The city’s elite also benefited in other ways. The Samsen plant charged the royal household about forty percent less than other private customers and companies associated with the state like the Siam Cement Company, Ltd. received special discounts. The facility also allegedly provided Chao Phraya Yommarat, the Minister of Local Administration for Bangkok and the person in charge of the plant, a means to enrich himself. A British consultant called in to audit the power station noted that Yommarat regarded the utility “as the milk-cow of the family and personal interests,” using the facility’s budget as a personal account. Like other potential cases of corruption in Thailand, nothing came of these allegations. The point here is that the city’s electric infrastructure provided not only a novel source of lighting, it offered a small group of people new forms of privilege.
In 1932, a revolution against exactly this sort of inequity established a constitutional monarchy. Since then, the kingdom has seen a series of military coups, numerous popular protests, and at least twenty different constitutions or charters. Through all this, electric light never lost its decorative quality or its association with the aristocracy. In fact, the state has consistently employed it for royal celebrations and rituals, before and after the revolution. Archival photographs and documentary film footage from the middle of the twentieth century show remarkable displays of light on buildings near the palace on royal birthdays. When royalty travelled, electric light followed them. In 1926, local officials hung hundreds of light bulbs on a gate leading into the northern city of Chiang Mai in honour of Prajadiphok’s (r. 1925-1935) visit. Even in death, electric light does not leave their side. Royal funeral pyres beginning in the early twentieth century have been illuminated by electric light. Electric light thus evolved to provide the city’s elite a medium for generating public displays that celebrated their authority.
Today, the state continues with such displays. In May 2019, King Vajiralongkorn was crowned in a lavish ceremony. However, these are no longer one-way traffic. At the 2019 coronation, loyal subjects in the crowd of thousands did not just observe the show – they held up their mobile phones and digital cameras to record the performance for subsequent use on social media. In the process, individuals were united by common gestures– tapping, sliding, and clicking the screens of their electronic devices. Displays of electric light have evolved to actively engage Bangkokians in a ritual that perpetuates and personalizes existing social hierarchies.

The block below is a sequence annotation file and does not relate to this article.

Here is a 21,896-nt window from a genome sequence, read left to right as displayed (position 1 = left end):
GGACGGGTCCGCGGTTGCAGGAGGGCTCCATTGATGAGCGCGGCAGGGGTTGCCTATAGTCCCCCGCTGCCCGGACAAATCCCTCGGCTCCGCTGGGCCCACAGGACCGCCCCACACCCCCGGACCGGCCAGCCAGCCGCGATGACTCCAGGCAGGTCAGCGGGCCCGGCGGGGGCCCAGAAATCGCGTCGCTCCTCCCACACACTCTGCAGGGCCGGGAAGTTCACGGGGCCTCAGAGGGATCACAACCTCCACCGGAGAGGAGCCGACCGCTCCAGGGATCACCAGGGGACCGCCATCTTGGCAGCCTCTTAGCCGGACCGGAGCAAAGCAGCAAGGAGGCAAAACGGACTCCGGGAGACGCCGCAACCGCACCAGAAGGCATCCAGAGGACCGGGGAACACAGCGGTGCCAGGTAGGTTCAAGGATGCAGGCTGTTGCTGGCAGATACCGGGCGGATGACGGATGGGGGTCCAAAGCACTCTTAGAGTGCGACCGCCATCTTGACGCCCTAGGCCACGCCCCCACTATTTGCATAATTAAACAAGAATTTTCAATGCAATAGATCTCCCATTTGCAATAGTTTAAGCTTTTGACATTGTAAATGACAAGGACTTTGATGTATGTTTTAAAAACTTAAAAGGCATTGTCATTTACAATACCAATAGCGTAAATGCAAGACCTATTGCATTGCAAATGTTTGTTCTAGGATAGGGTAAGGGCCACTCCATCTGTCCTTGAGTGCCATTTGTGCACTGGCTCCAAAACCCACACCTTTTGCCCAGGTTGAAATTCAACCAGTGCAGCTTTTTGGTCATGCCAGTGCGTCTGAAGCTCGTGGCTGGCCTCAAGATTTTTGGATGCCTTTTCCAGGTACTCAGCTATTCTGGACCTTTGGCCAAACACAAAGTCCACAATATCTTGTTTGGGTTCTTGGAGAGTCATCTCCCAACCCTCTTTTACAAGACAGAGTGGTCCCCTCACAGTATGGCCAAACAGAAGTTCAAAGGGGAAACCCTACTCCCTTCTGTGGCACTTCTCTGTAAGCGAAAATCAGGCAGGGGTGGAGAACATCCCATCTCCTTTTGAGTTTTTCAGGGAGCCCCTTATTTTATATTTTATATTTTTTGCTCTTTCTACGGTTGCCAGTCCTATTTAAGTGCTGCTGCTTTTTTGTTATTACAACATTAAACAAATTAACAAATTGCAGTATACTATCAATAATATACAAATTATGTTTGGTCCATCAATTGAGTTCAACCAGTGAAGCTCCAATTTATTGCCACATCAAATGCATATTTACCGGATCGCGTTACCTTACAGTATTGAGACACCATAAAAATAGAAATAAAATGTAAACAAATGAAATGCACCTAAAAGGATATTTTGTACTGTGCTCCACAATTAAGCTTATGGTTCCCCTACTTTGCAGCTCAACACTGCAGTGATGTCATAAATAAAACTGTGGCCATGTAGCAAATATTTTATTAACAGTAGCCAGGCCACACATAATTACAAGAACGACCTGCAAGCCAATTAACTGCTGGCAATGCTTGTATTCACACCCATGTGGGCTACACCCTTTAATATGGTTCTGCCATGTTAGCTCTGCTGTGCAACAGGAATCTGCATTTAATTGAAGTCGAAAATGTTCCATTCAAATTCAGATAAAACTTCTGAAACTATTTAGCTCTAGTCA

Against this backdrop, the true importance of the artist-activists’ actions becomes clearer. The use of ‘projection bombs’ to commandeer the city’s infrastructure for political protest runs counter to both a long history in which the electric network (and other infrastructure projects) has been dominated by the elite for their own benefit. It also challenges the unreflexive use of portable imaging technologies by loyalist subjects to reproduce the state’s vision of society. The increasing availability of devices that can emit, record, and reproduce electric light makes it possible for a generation of politically aware and technically savvy Bangkokians to make displays of their own. As the demonstrations of the past year have shown, these are historically informed and incisive inversions of the state’s public spectacles. So even though electric-powered demonstrations are only temporary, they do offer an idea of what a city whose infrastructure is open and beneficial for all could look like. In the crowds that periodically take over the city’s streets and public spaces, each citizen is now a light.
Samson Lim is Associate Professor of History at the Singapore University of Technology and Design. He is the author of Siam’s New Detectives: Visualizing Crime and Conspiracy in Modern Thailand (University of Hawaii Press, 2016), a history of the visual culture of policing in Thailand. Samson is also a member of the Opportunity Lab, a centre at SUTD that encourages social change through design projects in Southeast Asia.